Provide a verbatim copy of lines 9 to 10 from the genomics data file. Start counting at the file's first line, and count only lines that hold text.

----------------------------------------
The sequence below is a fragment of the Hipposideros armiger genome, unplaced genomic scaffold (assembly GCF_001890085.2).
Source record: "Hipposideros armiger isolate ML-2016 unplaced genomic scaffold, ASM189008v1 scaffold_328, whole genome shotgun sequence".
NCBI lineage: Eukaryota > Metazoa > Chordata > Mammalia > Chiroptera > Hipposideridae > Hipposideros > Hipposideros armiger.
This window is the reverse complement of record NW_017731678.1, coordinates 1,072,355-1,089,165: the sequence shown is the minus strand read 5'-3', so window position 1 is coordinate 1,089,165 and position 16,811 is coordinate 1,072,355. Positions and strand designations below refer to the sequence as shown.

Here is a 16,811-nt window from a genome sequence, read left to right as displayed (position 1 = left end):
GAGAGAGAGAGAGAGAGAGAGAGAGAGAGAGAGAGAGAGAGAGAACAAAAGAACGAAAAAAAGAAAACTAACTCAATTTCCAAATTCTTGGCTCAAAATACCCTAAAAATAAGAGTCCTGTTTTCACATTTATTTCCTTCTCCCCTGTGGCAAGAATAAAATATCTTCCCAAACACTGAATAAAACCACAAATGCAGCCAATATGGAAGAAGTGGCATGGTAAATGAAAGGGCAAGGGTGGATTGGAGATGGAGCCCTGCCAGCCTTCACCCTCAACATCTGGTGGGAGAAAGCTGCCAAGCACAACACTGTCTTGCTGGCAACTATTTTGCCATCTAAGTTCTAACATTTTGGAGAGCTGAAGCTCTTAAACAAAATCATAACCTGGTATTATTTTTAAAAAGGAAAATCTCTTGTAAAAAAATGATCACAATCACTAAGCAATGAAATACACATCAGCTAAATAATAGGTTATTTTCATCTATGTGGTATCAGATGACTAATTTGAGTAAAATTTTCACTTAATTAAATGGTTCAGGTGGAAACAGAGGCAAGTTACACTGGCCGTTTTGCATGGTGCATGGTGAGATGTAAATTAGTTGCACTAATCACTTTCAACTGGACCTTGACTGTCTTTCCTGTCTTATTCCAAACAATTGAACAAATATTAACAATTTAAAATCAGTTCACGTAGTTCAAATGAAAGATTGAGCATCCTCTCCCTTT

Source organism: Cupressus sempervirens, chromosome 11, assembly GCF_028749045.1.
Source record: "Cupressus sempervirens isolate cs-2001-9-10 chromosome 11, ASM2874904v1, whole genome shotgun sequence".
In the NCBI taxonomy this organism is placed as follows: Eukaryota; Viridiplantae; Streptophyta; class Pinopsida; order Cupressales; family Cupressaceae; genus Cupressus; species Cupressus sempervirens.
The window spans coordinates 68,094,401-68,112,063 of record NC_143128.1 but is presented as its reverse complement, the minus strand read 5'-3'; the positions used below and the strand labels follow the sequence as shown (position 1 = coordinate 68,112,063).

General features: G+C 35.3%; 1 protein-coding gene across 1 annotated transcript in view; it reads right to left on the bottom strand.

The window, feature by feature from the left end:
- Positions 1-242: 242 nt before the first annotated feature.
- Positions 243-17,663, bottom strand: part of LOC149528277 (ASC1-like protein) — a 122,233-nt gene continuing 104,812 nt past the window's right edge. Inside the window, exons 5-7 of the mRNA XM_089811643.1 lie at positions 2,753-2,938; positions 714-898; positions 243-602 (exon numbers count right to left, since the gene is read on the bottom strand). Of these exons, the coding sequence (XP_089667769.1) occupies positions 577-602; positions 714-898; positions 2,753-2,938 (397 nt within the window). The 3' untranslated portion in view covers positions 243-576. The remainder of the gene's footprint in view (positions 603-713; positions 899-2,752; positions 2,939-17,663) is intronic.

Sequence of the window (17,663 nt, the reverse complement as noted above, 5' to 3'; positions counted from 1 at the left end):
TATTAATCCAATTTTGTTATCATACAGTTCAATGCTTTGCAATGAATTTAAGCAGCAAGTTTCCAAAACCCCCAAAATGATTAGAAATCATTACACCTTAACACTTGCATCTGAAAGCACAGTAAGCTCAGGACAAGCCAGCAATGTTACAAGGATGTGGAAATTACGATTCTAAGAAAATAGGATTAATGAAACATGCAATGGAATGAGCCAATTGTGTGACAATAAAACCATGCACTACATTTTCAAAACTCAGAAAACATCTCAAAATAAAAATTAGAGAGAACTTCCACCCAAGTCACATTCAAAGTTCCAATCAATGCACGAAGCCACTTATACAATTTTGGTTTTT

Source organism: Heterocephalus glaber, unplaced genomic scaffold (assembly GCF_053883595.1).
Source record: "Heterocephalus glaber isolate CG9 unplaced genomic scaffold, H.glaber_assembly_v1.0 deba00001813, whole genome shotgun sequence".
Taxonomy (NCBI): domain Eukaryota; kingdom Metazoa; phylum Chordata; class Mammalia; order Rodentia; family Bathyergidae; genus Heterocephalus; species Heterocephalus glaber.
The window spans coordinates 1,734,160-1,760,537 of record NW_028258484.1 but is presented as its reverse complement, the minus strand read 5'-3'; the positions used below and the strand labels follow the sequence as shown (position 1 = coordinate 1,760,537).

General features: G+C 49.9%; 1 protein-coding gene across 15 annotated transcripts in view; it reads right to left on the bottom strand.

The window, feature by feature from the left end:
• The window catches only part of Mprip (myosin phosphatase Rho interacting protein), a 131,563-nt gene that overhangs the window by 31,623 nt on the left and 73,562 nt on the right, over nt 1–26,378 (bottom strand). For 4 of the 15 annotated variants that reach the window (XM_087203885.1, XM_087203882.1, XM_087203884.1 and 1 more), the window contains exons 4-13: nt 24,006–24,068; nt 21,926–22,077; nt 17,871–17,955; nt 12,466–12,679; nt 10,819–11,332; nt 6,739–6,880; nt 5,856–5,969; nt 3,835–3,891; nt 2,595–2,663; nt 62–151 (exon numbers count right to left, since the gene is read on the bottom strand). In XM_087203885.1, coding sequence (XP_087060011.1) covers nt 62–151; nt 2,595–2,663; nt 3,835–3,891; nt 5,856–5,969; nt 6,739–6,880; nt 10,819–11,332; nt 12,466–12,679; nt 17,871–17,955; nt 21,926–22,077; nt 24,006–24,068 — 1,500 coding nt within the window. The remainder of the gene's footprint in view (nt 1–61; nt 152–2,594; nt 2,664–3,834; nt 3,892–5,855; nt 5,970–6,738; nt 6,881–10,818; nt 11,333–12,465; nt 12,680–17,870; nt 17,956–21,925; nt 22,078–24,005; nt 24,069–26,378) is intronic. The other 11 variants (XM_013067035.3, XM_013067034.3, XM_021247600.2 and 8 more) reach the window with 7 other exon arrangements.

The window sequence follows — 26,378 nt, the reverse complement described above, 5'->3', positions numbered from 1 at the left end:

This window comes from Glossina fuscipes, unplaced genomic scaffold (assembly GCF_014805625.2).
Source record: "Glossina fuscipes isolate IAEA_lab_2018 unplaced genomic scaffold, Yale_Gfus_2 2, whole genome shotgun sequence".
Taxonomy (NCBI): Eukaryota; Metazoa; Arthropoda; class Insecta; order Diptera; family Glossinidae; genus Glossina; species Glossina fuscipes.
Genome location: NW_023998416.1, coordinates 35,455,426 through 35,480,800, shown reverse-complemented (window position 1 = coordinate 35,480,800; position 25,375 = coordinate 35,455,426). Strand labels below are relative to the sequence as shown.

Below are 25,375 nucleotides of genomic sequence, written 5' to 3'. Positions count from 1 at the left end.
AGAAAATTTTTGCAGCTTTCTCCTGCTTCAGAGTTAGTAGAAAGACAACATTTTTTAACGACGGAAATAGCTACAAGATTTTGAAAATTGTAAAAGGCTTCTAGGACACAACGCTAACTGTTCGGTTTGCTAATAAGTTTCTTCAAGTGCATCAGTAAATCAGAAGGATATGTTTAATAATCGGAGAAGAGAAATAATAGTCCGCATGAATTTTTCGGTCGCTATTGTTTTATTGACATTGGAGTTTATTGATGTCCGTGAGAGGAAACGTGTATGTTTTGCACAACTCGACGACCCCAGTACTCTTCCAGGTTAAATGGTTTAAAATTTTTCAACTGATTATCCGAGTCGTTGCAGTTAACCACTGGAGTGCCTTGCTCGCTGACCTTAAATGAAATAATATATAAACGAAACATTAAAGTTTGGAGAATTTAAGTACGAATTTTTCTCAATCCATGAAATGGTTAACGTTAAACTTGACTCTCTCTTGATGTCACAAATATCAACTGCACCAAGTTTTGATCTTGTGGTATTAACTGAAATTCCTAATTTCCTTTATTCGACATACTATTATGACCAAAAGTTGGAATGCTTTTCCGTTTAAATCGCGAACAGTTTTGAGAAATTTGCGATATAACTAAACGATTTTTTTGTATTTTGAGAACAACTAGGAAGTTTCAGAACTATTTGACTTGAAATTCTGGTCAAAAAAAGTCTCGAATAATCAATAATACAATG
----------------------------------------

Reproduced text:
In the NCBI taxonomy this organism is placed as follows: Eukaryota; Viridiplantae; Streptophyta; class Pinopsida; order Cupressales; family Cupressaceae; genus Cupressus; species Cupressus sempervirens.
The window spans coordinates 68,094,401-68,112,063 of record NC_143128.1 but is presented as its reverse complement, the minus strand read 5'-3'; the positions used below and the strand labels follow the sequence as shown (position 1 = coordinate 68,112,063).